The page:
Today, the game retails for over $250 dollars on Amazon, used, but this one might be worth the dough.
5. Tales of the Abyss (2006) PS2 – Metascore: 78
Tales of the Abyss was special in many ways. First, it was the final Tales game for the PS2. Second, it featured one of the more complex plots in the series history, even if it featured plenty of conventional JRPG, and Anime cliches.
There was so much story and dialogue in Abyss, that the game’s pace moved a little bit too slow for some, and this (its slow pace) seemed to be one of the larger complaints aimed at it by critics. That said, the most powerful reason to play Tales games is to experience a big Anime ‘like’ adventure, and Tales of the Abyss certainly provided that.
The last thing that made Abyss special was the introduction of certain aspects to combat, such as ‘free movement’. Players could move around the battle field in true 3-D, while fighting enemies. The game certainly took after Tales of Symphonia, in more ways than one, but the added freedom to move freely in battle made Abyss’ combat my favorite from that particular era.
For those of you having trouble finding a copy of the game (or a working PlayStation 2), Namco ported the game to the 3Ds in 2012, and it is an excellent port. However, Tales of the Abyss is one Tales game that I greatly wish is ported to the Nintendo Switch at some point.
4. Tales of Vesperia (2009) Xbox 360 – Metascore: 79
Tales of Vesperia is one of the better known entries in the series. The game is renowned, in large part thanks to the fact that it has been ported (as the Definitive Edition) to nearly every modern gaming system in existence. But, it is also popular because it is quite good.
While critics have it as the number four game in the series, Vesperia is probably my personal favorite, thanks to its all star cast, and some of the best writing that the Tales series has to offer.
It is, in fact, my favorite JRPG of the entire Xbox 360/PS3 era (with maybe Lost Odyssey coming in second place). Yuri and Estelle are much more relatable than the usual ‘brooding hero needs to escort a damsel in distress ‘ duet seen in other JRPGs. Their Tales expands into so much more, and their interactions with other characters and amongst themselves are absolutely brilliant within the genre.
The fact that it ends (no epilogue!?) and its slightly better than PS2 era visuals (okay, it did look much better than Graces, but it was still a far cry from other games of the time) are the only flaws that I could find in this game.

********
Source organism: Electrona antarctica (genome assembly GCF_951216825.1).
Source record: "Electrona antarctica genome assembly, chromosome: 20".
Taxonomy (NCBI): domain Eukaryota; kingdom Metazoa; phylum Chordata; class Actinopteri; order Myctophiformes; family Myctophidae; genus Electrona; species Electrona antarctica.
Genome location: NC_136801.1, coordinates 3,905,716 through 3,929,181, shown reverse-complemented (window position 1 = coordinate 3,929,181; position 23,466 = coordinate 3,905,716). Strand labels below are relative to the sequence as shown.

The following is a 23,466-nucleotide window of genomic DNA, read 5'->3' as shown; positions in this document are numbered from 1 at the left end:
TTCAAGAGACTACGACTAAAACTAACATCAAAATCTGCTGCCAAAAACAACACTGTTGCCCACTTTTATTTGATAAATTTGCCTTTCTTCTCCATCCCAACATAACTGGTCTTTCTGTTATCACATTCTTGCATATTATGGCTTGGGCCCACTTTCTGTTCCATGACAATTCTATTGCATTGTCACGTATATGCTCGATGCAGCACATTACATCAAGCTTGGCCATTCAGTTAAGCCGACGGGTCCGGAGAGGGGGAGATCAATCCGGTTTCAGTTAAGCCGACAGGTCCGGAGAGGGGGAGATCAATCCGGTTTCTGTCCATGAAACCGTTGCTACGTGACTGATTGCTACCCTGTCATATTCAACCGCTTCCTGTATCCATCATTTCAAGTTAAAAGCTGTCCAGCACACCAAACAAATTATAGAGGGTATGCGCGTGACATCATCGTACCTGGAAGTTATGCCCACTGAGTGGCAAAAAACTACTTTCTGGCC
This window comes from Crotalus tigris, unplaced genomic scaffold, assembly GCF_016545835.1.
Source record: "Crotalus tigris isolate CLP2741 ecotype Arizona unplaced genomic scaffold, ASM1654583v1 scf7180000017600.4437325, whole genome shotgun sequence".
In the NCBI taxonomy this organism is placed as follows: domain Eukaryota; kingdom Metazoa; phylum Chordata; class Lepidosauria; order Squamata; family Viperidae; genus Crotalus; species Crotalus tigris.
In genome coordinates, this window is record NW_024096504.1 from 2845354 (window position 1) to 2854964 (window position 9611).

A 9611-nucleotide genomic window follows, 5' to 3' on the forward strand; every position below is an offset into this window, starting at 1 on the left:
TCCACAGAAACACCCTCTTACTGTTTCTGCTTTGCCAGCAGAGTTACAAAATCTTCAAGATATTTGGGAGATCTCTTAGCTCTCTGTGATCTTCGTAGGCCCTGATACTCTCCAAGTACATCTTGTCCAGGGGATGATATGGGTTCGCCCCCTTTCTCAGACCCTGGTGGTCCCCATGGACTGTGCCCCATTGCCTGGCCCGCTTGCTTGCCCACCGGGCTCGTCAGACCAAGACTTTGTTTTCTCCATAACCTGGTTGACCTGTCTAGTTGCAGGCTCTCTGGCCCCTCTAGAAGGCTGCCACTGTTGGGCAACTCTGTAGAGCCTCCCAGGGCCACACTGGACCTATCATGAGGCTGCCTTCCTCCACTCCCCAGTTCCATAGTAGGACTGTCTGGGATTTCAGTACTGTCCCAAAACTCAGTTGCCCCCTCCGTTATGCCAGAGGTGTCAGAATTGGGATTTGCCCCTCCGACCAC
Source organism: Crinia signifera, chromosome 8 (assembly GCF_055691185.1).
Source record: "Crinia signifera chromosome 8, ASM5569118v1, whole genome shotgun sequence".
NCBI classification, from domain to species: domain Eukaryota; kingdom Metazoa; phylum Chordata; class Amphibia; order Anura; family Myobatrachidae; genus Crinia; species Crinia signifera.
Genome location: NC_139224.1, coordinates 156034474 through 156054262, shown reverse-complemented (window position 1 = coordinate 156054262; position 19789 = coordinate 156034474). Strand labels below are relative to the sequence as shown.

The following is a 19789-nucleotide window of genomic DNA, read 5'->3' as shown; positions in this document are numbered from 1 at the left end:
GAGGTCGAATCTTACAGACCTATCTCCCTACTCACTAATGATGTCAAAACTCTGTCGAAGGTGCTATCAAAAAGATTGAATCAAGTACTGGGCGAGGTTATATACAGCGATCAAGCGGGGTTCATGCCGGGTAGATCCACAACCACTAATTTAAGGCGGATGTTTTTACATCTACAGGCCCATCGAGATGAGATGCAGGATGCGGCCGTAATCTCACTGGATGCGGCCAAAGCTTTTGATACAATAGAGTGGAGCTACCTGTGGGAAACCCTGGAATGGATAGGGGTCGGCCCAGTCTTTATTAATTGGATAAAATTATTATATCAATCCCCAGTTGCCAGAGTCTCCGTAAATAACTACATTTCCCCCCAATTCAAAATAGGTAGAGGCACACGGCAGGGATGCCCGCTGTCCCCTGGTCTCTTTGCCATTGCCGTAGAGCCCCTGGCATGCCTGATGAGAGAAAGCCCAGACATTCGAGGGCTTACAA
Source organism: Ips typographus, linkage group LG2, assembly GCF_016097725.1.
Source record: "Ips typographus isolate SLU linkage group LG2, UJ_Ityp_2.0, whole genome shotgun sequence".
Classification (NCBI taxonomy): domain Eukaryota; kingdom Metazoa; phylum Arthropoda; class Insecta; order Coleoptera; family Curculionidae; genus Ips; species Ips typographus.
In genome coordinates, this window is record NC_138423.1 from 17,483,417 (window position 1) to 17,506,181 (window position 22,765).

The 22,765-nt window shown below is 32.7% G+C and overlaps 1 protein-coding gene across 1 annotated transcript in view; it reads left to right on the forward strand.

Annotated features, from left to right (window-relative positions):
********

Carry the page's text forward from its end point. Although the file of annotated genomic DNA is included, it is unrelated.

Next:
Tales of Vesperia is a stunning adventure that I have already purchased twice (Xbox 360 and Nintendo Switch) because it is worthy of a 2nd (and 3rd) play-through just for its storyline alone.
3. Tales of Berseria (2017) PlayStation 4, PC – Metascore: 80
Tales of Berseria had it rough. It was released in the same year that Horizon Zero Dawn, Dragon Quest XI, and The Legend of Zelda: Breath of the Wild launched. It was, as consequence, forgotten by some (though it sold over 2 million copies).
The other (somewhat negative) thing about Berseria is that it looks like a PS3 game, largely because it happens to be a port of a PS3 game. Other than that, Berseria keeps the series traditional “Linear Motion Battle System” intact, but with freedom of movement while in the battlefield.
Berseria shares its world with Zestiria, but it takes place 1000 years before the events of the former title. So, for all intents and purposes, just like previous Tales games, Berseria is a fresh adventure with a fresh set of characters. Berseria offers a much more competent plot than Zestiria, and Velvet (the game’s lead) is an interesting and relatable anti-hero.
I will agree with the critics here by stating that Berseria is probably one of the finer entries in the series. The story shakes up the usual Tales formula a bit, and it was a welcome change of pace from Zestiria. The game deserves a spot in the top five of any list chronicling the long running series.
I will note here that Tales of Berseria holds a fan rating of 6.6/10 (on PC), which is interesting given how well it was received by professional critics on the same platform.
2. Tales of Symphonia (2004) GameCube – Metascore: 86
Tales of Symphonia‘s release 17 years ago, marked the first, and perhaps only time, that I was impressed by this series’ visuals. Symphonia (on the GameCube) was beautiful, and it offered an amazing adventure to JRPG starved fans who owned the purple console, as opposed to a PlayStation 2, in those days.
The game’s story wasn’t the most original (it took some ideas from FFX), but as it seems to be the case in this series (more often than not), brilliant character development, and smartly written dialog stole the day.
Tales of Symphonia offered a huge world, with a huge selection of scenarios which actually played a key role in Lloyd’s affinity to certain characters. This system influenced the outcome of a particular character (who I won’t spoil here) in the game. Given the linearity of the storylines in this series, the affinity system is important within Tales of Symphonia’s structure when compared to the rest of the Tales games.
Needless to say, critics loved Symphonia, and its epic adventure. Tales of Symphonia would reign supreme as the best rated Tales game on Metacritic for 17 years…until…
1.Tales of Arise (2021) PC, PS4/5, XB1/XSX/S – Metascore: 87
One million units sold in 7 days. Tales of Arise certainly arrived, and apart from Persona 5 and Dragon Quest XI, it stands as the one of best rated JRPGs of the last 5 or 6 years.
Tales of Arise doesn’t look nearly as good as Horizon Zero Dawn, or The Witcher 3, but it is certainly a much better looking game in 2021 than Berseria was in 2017, or Zesteria in 2015.
Tales of Arise has a decent story, featuring relatable characters and a revamped combat system that takes the best from its own 26 year old foundations, and adds a few wrinkles taken from other successful Action-RPGs of the last decade.
The Fighting is the best part about Tales of Arise, but the Music is up there too. In fact, Arise’s OST is Motoi Sakuraba’s best work yet, and that, my JRPG loving friends, is saying quite a lot.
Sakuraba is the man behind the following OSTs: Tales Series, Star Ocean Series, Dark Souls Series, Shining Force III, Valkyrie Profile, and many other games that don’t have the space (or time) to list. Tales of Arise (thanks to its fully orchestrated soundtrack) is his best work, in my opinion.
Tales of Arise is a linear game that shows that while the video game industry in 2021 is largely dominated by western development studios (even Sony closed down its famed Japan Studio earlier this year), few things in this entertainment medium can compare to a well done ‘Japanese Anime’ inspired world saving adventure.